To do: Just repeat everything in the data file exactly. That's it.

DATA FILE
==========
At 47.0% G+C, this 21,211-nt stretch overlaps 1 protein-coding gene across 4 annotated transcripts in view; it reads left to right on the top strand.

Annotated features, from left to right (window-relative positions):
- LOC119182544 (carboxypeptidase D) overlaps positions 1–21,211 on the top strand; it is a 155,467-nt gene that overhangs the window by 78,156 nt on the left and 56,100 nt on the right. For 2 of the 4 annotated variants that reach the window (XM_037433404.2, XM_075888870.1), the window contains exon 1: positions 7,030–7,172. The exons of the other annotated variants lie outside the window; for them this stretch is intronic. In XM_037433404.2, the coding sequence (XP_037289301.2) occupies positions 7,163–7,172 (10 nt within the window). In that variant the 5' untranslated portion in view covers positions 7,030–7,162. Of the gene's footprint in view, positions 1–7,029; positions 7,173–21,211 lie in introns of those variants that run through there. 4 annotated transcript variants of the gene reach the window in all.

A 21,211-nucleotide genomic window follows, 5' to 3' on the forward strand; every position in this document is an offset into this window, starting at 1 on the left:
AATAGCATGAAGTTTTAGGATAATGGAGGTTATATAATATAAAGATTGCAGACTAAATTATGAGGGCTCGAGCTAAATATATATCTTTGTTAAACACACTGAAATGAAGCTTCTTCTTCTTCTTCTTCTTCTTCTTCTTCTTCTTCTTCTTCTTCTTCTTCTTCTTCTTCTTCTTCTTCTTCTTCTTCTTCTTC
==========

At 47.0% G+C, this 21,211-nt stretch overlaps 1 protein-coding gene across 4 annotated transcripts in view; it reads left to right on the top strand.

Annotated features, from left to right (window-relative positions):
- LOC119182544 (carboxypeptidase D) overlaps positions 1–21,211 on the top strand; it is a 155,467-nt gene that overhangs the window by 78,156 nt on the left and 56,100 nt on the right. For 2 of the 4 annotated variants that reach the window (XM_037433404.2, XM_075888870.1), the window contains exon 1: positions 7,030–7,172. The exons of the other annotated variants lie outside the window; for them this stretch is intronic. In XM_037433404.2, the coding sequence (XP_037289301.2) occupies positions 7,163–7,172 (10 nt within the window). In that variant the 5' untranslated portion in view covers positions 7,030–7,162. Of the gene's footprint in view, positions 1–7,029; positions 7,173–21,211 lie in introns of those variants that run through there. 4 annotated transcript variants of the gene reach the window in all.

A 21,211-nucleotide genomic window follows, 5' to 3' on the forward strand; every position in this document is an offset into this window, starting at 1 on the left:
AATAGCATGAAGTTTTAGGATAATGGAGGTTATATAATATAAAGATTGCAGACTAAATTATGAGGGCTCGAGCTAAATATATATCTTTGTTAAACACACTGAAATGAAGCTTCTTCTTCTTCTTCTTCTTCTTCTTCTTCTTCTTCTTCTTCTTCTTCTTCTTCTTCTTCTTCTTCTTCTTCTTCTTCTTCTTC